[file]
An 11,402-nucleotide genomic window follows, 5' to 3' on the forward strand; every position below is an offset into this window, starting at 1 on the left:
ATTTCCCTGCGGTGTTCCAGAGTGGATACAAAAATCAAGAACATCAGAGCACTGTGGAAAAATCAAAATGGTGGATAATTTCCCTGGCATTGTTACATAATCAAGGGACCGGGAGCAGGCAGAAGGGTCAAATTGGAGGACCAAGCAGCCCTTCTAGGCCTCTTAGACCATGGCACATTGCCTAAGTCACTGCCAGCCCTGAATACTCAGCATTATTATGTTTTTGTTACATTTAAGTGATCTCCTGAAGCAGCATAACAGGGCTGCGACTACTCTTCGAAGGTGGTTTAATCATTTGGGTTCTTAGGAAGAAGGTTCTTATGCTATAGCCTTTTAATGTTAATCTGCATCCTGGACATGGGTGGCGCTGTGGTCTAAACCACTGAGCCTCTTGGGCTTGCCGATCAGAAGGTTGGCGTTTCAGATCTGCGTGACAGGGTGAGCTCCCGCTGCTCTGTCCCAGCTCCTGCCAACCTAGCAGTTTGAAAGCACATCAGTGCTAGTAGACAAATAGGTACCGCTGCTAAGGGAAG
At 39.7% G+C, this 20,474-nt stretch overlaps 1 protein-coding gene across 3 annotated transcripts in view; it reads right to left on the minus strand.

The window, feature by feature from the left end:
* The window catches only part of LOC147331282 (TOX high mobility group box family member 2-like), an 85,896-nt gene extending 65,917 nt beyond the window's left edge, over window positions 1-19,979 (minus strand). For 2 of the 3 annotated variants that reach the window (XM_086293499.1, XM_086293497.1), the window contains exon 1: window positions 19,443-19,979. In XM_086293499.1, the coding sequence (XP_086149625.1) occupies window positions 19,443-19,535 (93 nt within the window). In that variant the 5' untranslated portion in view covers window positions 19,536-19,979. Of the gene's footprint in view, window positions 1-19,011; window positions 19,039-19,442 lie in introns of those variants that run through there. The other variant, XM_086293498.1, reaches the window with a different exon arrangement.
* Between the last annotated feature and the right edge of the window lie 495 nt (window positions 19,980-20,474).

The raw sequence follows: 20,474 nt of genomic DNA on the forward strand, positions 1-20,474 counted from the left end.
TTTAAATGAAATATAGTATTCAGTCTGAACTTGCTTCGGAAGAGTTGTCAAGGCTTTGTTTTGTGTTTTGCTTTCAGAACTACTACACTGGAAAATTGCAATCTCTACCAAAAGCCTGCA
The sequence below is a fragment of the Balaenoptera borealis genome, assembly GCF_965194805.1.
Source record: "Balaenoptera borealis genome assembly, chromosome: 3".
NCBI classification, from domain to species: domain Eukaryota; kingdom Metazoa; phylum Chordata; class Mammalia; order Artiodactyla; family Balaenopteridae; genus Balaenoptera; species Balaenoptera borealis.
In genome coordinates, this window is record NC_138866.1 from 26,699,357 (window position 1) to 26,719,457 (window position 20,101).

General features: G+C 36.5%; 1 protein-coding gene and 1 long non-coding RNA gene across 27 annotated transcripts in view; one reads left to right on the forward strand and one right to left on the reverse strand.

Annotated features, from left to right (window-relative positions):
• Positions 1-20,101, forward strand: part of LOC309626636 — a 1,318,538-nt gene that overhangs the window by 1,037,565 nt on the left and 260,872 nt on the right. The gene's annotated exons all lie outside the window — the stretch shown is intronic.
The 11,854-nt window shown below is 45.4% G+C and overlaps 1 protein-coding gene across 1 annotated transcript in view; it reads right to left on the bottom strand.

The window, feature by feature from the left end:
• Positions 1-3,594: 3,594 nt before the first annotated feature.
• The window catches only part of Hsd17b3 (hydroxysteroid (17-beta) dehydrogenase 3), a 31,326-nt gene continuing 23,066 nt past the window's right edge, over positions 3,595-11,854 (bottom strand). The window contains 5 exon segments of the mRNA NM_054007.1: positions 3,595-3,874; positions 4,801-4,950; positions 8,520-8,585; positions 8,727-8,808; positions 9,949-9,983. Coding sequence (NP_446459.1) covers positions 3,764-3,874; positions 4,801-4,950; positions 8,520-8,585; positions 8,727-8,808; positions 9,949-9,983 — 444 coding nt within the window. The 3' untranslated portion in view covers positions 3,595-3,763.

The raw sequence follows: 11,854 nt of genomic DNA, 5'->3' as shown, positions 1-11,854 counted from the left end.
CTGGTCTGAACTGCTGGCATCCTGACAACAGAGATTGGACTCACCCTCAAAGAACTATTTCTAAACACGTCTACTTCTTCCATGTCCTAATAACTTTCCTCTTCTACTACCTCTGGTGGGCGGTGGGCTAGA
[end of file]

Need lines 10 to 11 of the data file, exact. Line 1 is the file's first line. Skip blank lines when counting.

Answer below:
Source record: "Balaenoptera borealis genome assembly, chromosome: 3".
NCBI classification, from domain to species: domain Eukaryota; kingdom Metazoa; phylum Chordata; class Mammalia; order Artiodactyla; family Balaenopteridae; genus Balaenoptera; species Balaenoptera borealis.